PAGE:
Buhari and other leading regional figures have claimed that attacks which killed around 800 people in the last two months are actually a sign of Boko Haram’s weakness and that the group is on its last legs. According to this argument, the militant group is no longer strong enough to confront security forces and is seeking soft targets. However, the campaign is also an indicator of the group’s closer links with the Islamic State following its pledge of allegiance on 7 March. The increased use of suicide bombings suggests an intensive training programme backed by Islamic State experts, who are also providing the technical knowledge to remotely trigger devices often strapped to women and children. A new video released on 3 August featured the slick presentation and production values missing from previous Boko Haram videos and, as with the previous release in June, did not show Abubakar Shekau, the purported and highly divisive Boko Haram leader.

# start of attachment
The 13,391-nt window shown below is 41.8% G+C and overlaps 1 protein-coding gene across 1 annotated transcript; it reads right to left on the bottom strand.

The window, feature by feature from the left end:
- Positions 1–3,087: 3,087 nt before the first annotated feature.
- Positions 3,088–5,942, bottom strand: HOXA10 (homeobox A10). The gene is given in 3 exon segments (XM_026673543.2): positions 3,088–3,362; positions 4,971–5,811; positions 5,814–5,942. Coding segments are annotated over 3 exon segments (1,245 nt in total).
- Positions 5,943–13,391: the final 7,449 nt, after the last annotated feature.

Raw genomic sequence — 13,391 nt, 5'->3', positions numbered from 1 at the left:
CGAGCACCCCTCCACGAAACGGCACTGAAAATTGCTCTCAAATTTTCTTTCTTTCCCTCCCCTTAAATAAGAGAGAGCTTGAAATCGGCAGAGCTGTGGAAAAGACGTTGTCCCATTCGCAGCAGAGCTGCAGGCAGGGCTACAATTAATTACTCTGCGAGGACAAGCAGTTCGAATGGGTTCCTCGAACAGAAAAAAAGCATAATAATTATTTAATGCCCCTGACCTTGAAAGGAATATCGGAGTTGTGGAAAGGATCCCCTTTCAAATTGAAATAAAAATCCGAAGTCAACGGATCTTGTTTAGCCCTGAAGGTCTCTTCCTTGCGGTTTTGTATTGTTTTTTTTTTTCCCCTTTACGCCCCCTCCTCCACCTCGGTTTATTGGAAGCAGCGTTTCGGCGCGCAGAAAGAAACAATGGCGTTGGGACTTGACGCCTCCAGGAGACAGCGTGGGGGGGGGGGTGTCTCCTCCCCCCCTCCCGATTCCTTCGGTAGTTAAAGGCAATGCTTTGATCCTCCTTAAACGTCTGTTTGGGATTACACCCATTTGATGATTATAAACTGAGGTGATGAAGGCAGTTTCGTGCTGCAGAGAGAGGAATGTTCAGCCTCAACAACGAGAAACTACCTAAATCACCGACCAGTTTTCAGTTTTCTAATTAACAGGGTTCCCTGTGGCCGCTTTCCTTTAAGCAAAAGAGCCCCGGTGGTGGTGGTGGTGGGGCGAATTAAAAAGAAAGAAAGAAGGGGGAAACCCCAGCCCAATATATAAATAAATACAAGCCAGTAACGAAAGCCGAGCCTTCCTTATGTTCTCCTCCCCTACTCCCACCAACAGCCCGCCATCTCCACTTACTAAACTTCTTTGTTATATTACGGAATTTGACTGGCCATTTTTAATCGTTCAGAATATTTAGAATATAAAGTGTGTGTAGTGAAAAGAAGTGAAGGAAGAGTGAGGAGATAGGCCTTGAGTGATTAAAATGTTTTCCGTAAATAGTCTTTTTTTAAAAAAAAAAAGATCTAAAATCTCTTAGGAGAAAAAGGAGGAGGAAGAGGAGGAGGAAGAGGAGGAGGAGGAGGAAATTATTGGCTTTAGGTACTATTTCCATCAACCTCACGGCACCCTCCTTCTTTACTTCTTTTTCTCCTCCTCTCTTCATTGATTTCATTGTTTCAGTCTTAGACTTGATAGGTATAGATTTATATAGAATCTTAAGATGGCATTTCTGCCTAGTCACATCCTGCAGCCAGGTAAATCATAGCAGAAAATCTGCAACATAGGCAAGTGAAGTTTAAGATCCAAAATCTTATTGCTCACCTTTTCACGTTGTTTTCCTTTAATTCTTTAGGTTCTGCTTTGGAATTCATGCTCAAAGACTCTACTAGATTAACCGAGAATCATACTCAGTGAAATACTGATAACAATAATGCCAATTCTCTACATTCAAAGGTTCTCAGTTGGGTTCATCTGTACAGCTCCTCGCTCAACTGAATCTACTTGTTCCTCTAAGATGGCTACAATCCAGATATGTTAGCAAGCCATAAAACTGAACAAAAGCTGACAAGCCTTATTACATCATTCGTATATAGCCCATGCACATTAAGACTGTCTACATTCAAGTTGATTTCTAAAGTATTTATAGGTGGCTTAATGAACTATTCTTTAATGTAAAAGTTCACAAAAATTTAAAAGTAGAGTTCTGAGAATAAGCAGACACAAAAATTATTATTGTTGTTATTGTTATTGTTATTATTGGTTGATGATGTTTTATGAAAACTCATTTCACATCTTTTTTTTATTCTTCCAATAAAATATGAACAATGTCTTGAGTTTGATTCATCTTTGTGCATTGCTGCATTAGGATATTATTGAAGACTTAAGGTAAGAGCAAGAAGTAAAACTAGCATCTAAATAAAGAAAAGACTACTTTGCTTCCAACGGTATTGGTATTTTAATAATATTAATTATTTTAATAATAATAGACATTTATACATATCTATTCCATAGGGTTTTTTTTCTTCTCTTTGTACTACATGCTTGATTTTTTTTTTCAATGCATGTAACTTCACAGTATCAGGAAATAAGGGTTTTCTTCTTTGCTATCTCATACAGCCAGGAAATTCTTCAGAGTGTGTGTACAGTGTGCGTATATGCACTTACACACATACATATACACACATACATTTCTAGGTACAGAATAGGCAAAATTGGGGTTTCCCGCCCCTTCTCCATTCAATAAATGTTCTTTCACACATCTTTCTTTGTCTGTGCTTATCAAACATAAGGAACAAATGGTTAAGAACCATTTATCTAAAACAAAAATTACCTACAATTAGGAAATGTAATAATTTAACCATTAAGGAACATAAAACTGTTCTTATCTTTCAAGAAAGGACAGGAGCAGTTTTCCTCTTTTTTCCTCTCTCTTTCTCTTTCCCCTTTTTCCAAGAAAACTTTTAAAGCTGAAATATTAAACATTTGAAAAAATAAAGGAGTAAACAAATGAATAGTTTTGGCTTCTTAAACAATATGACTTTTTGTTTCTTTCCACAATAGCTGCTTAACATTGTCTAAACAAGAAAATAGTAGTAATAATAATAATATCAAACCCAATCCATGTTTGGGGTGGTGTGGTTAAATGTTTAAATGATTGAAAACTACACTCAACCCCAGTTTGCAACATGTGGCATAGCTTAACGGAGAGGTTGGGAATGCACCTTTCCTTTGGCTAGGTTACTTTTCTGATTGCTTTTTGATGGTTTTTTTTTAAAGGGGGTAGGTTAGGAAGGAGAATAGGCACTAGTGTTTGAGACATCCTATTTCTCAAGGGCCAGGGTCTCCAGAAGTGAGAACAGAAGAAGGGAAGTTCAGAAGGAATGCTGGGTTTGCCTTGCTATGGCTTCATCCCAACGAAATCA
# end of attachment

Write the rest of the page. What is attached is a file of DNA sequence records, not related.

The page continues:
Outlook and implications
Buhari has devoted much time since his inauguration on 29 May to putting the factors in place for a co-ordinated and sustained assault that presents the best chance yet for degrading Boko Haram. Buhari made his first foreign visits to Chad and Niger before patching up often difficult relations with Cameroon in a visit on 29-30 July, and then heading to Benin. It was at his instigation that a regional summit of the Lake Chad border countries was held on 11 June and the conditions finally put in place for the MNJTF to deploy, largely thanks to Nigeria’s financial commitment. Buhari has also lobbied heavily at the G7 summit in Germany in early June and on his four-day state visit to the United States last month for financial and technical assistance, training, and equipment.